Whitmore's cover choice is no coincidence, as the singer has been inspired by American classics literally since birth — her namesake is legendary actor and musical performer Judy Garland. Like Garland before her, Whitmore has taken on a diverse and multifaceted career. She's a bonafide Renaissance woman, whose resume includes accomplishments as a theater producer, best-selling author and pilot, who also happens to have a Master's degree in clinical psychology.

Singing has been a lifelong passion for Whitmore, and she has several albums to show for it, including 2020's Can't We Be Friends. That project, which includes her spin on standards like "'s Wonderful," "It Had to Be You" and "Love is Here to Stay," is Whitmore's "love letter to The Great American Songbook," her website explains

"This is the music I grew up with, and I don't want people to forget it," she details. "I think it's one of the most extraordinary bodies of work ever created."

Press play on the video above to watch Whitmore bring her love of American classics to her version of "The Best is Yet to Come," and keep checking back to GRAMMY.com for more episodes of ReImagined. 

Living Legends: Nancy Sinatra Reflects On Creating "Power And Magic" In Studio, Developing A Legacy Beyond "Boots" & The Pop Stars She Wants To Work With

A Guide To Modern Funk For The Dance Floor: L'Imperatrice, Shiro Schwarz, Franc Moody, Say She She & Moniquea
Franc Moody

Photo: Rachel Kupfer 

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A Guide To Modern Funk For The Dance Floor: L'Imperatrice, Shiro Schwarz, Franc Moody, Say She She & Moniquea

James Brown changed the sound of popular music when he found the power of the one and unleashed the funk with "Papa's Got a Brand New Bag." Today, funk lives on in many forms, including these exciting bands from across the world.

GRAMMYs/Nov 25, 2022 - 04:23 pm

It's rare that a genre can be traced back to a single artist or group, but for funk, that was James Brown. The Godfather of Soul coined the phrase and style of playing known as "on the one," where the first downbeat is emphasized, instead of the typical second and fourth beats in pop, soul and other styles. As David Cheal eloquently explains, playing on the one "left space for phrases and riffs, often syncopated around the beat, creating an intricate, interlocking grid which could go on and on." You know a funky bassline when you hear it; its fat chords beg your body to get up and groove.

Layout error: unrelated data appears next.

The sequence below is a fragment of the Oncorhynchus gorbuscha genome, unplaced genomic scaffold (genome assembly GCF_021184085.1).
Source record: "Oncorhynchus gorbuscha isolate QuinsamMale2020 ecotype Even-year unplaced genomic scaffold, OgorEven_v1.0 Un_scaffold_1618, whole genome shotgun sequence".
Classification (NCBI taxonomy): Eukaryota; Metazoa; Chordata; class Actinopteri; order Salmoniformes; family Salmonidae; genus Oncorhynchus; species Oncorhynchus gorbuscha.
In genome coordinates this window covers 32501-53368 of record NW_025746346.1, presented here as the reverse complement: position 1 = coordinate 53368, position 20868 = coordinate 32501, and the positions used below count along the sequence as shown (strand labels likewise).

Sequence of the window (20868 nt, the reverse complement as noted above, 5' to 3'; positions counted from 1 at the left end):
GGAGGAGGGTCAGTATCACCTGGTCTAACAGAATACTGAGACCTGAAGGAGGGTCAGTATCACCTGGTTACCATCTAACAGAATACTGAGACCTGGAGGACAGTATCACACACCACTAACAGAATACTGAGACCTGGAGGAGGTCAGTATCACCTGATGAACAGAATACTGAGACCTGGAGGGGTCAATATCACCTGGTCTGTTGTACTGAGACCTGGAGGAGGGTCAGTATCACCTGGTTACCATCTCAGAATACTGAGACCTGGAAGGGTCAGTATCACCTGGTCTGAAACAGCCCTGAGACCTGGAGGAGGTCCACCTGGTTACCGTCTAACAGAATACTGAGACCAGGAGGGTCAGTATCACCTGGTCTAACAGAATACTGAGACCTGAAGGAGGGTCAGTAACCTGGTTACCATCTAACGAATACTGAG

Brown's 1965 classic, "Papa's Got a Brand New Bag," became one of the first funk hits, and has been endlessly sampled and covered over the years, along with his other groovy tracks. Of course, many other funk acts followed in the '60s, and the genre thrived in the '70s and '80s as the disco craze came and went, and the originators of hip-hop and house music created new music from funk and disco's strong, flexible bones built for dancing.

Legendary funk bassist Bootsy Collins learned the power of the one from playing in Brown's band, and brought it to George Clinton, who created P-funk, an expansive, Afrofuturistic, psychedelic exploration of funk with his various bands and projects, including Parliament-Funkadelic. Both Collins and Clinton remain active and funkin', and have offered their timeless grooves to collabs with younger artists, including Kali Uchis, Silk Sonic, and Omar Apollo; and Kendrick Lamar, Flying Lotus, and Thundercat, respectively.

In the 1980s, electro-funk was born when artists like Afrika Bambaataa, Man Parrish, and Egyptian Lover began making futuristic beats with the Roland TR-808 drum machine — often with robotic vocals distorted through a talk box. A key distinguishing factor of electro-funk is a de-emphasis on vocals, with more phrases than choruses and verses. The sound influenced contemporaneous hip-hop, funk and electronica, along with acts around the globe, while current acts like Chromeo, DJ Stingray, and even Egyptian Lover himself keep electro-funk alive and well.